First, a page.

Streaming Media

Name of Corresponding Author

Ginger Schroers

Credentials of Corresponding Author



To present: a) findings of nursing student medication administration errors (MAEs) during simulated medication administration, and b) teaching strategies that aim to mitigate errors made among students.

Background and significance

Systems factors, such as interruptions, in healthcare environments contribute to nursing errors. Gaining an understanding of what contributes to nursing student errors can inform educational strategies aimed to improve patient safety.

Theoretical/Conceptual framework

The Memory for Goals cognitive-science model (Altmann & Trafton, 2002) and the National League for Nursing (NLN) Jeffries Simulation Theory (Jeffries, 2016) guided this study. The Memory for Goals model guided the structure and identification of the interruption, the independent variable, in the study. The NLN Jeffries Simulation Theory (Jeffries, 2016) supported the development of the simulation by detailing the necessary concepts to be considered during the simulation design.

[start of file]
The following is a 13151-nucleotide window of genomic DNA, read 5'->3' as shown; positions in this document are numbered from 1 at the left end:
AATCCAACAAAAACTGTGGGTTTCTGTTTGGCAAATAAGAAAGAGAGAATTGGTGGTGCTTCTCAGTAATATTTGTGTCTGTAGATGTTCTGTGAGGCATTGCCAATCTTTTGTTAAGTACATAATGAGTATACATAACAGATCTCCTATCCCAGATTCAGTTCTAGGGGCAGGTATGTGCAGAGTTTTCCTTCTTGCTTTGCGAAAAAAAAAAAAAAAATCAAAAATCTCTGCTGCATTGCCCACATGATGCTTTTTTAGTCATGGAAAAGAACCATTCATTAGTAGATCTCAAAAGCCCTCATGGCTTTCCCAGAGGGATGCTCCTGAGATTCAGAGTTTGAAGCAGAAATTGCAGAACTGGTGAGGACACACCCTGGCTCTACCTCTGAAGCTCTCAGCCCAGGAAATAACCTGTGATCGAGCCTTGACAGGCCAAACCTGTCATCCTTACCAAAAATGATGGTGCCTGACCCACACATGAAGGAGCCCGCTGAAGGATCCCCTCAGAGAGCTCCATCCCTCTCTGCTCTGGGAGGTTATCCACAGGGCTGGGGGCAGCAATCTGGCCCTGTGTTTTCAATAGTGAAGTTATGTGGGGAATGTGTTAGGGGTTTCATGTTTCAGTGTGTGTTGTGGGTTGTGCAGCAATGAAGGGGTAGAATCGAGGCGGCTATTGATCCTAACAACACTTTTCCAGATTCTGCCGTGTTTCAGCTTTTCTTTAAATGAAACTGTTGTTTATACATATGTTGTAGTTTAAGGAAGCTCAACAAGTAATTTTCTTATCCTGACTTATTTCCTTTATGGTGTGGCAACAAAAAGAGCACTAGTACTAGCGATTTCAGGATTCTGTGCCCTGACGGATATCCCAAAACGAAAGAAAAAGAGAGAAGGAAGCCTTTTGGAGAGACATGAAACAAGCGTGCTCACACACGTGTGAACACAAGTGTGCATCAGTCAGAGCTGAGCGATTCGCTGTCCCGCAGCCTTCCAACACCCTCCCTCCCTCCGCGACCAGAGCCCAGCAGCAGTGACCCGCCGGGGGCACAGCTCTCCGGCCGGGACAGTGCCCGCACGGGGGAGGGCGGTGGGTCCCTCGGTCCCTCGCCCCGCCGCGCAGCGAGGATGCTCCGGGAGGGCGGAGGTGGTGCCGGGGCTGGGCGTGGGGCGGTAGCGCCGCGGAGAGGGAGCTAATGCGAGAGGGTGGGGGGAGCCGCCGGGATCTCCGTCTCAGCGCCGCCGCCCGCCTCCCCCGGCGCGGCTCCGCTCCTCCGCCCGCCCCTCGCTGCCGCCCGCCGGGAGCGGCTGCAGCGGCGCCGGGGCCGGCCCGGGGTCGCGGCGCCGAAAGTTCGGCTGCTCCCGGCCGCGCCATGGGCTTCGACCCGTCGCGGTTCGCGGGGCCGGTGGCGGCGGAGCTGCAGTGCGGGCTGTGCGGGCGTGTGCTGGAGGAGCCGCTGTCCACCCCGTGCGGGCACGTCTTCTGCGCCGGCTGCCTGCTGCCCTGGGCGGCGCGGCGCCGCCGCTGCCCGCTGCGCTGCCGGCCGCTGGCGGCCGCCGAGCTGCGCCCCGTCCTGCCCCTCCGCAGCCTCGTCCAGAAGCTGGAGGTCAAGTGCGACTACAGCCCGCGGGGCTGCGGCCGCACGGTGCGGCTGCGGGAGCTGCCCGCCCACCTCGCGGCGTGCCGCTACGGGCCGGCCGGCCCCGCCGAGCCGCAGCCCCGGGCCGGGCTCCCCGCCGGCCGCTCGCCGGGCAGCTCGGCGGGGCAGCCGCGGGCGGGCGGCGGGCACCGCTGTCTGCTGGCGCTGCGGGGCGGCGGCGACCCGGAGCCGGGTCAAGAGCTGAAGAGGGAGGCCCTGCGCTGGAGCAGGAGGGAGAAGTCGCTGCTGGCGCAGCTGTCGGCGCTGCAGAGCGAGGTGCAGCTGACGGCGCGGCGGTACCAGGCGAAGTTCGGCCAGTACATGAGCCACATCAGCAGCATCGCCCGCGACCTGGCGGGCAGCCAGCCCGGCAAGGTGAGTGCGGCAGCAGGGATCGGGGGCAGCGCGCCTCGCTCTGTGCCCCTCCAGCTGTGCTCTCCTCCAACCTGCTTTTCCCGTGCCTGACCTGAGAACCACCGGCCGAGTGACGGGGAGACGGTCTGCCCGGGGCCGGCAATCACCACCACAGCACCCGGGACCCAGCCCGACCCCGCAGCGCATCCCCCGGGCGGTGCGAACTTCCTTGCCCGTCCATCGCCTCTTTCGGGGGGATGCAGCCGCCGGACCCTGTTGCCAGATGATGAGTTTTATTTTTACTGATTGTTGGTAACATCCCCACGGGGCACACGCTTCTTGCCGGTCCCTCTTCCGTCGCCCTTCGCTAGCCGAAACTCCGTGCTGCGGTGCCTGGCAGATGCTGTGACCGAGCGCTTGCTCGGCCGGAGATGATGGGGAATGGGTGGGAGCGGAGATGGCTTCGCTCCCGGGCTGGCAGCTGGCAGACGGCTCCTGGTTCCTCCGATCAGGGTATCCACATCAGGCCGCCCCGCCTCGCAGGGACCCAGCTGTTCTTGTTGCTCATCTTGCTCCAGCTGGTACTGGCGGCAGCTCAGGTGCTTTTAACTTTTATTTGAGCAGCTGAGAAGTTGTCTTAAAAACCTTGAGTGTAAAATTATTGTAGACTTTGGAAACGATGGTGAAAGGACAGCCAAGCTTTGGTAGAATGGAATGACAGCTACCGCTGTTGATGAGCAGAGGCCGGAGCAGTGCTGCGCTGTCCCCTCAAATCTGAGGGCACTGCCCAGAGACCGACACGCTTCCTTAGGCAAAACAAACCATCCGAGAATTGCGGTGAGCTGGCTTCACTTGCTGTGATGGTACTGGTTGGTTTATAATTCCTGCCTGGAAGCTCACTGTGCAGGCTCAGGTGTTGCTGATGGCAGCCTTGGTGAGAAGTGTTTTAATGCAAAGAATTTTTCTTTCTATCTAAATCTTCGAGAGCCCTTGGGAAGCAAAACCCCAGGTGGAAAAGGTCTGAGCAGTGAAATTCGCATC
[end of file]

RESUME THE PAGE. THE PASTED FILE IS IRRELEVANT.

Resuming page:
A within-subjects design was utilized in this two-site study. Simulation was used as an investigational method. Data on MAEs were collected via direct observation. Senior baccalaureate nursing student participants discussed their experience of interrupted and uninterrupted simulated medication administration during individual debriefing sessions.


Nearly one-third of participants made MAEs. Error rates were similar in interrupted (19.4%) and uninterrupted (16.7%) conditions. Near-misses, which were not included in the error rates, were reported by 8% of participants. The most common MAE types were documentation and dose errors. Students reported that the study provided them their first opportunity to independently administer medication and attributed lack of independent practice with medication administration as a cause for errors.


Educational programs must adequately prepare nursing students for independent safe medication administration in complex work environments. The inclusion of systems factors in educational modalities used for medication administration is critical.



Medication Administration Errors Made Among Undergraduate Nursing Students: A Need for Change in Teaching Methods